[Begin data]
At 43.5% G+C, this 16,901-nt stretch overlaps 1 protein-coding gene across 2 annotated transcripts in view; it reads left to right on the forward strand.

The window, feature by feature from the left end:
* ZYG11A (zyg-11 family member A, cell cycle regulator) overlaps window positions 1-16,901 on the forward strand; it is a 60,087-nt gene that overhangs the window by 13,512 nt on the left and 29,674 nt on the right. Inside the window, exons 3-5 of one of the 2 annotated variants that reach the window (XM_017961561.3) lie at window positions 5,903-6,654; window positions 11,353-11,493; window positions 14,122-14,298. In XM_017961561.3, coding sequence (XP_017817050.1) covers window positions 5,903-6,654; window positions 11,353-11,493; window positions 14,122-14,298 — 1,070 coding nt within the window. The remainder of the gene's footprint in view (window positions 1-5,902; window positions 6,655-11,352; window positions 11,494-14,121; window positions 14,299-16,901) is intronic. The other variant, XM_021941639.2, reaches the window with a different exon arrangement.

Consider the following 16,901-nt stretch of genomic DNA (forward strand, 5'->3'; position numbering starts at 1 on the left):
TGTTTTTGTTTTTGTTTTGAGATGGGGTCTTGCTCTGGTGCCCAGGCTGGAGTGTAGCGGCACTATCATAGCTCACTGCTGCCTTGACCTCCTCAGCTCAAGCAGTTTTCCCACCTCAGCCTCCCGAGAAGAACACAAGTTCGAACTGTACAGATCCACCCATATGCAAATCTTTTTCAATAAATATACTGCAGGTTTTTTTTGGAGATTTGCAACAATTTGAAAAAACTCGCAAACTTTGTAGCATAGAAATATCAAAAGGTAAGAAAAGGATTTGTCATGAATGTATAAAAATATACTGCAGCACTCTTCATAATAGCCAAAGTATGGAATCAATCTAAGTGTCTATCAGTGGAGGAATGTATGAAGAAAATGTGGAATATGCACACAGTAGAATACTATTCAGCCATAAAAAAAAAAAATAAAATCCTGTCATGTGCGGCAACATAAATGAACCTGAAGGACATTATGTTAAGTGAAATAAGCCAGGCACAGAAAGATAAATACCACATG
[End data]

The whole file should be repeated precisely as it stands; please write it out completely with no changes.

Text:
At 43.5% G+C, this 16,901-nt stretch overlaps 1 protein-coding gene across 2 annotated transcripts in view; it reads left to right on the forward strand.

The window, feature by feature from the left end:
* ZYG11A (zyg-11 family member A, cell cycle regulator) overlaps window positions 1-16,901 on the forward strand; it is a 60,087-nt gene that overhangs the window by 13,512 nt on the left and 29,674 nt on the right. Inside the window, exons 3-5 of one of the 2 annotated variants that reach the window (XM_017961561.3) lie at window positions 5,903-6,654; window positions 11,353-11,493; window positions 14,122-14,298. In XM_017961561.3, coding sequence (XP_017817050.1) covers window positions 5,903-6,654; window positions 11,353-11,493; window positions 14,122-14,298 — 1,070 coding nt within the window. The remainder of the gene's footprint in view (window positions 1-5,902; window positions 6,655-11,352; window positions 11,494-14,121; window positions 14,299-16,901) is intronic. The other variant, XM_021941639.2, reaches the window with a different exon arrangement.

Consider the following 16,901-nt stretch of genomic DNA (forward strand, 5'->3'; position numbering starts at 1 on the left):
TGTTTTTGTTTTTGTTTTGAGATGGGGTCTTGCTCTGGTGCCCAGGCTGGAGTGTAGCGGCACTATCATAGCTCACTGCTGCCTTGACCTCCTCAGCTCAAGCAGTTTTCCCACCTCAGCCTCCCGAGAAGAACACAAGTTCGAACTGTACAGATCCACCCATATGCAAATCTTTTTCAATAAATATACTGCAGGTTTTTTTTGGAGATTTGCAACAATTTGAAAAAACTCGCAAACTTTGTAGCATAGAAATATCAAAAGGTAAGAAAAGGATTTGTCATGAATGTATAAAAATATACTGCAGCACTCTTCATAATAGCCAAAGTATGGAATCAATCTAAGTGTCTATCAGTGGAGGAATGTATGAAGAAAATGTGGAATATGCACACAGTAGAATACTATTCAGCCATAAAAAAAAAAAATAAAATCCTGTCATGTGCGGCAACATAAATGAACCTGAAGGACATTATGTTAAGTGAAATAAGCCAGGCACAGAAAGATAAATACCACATG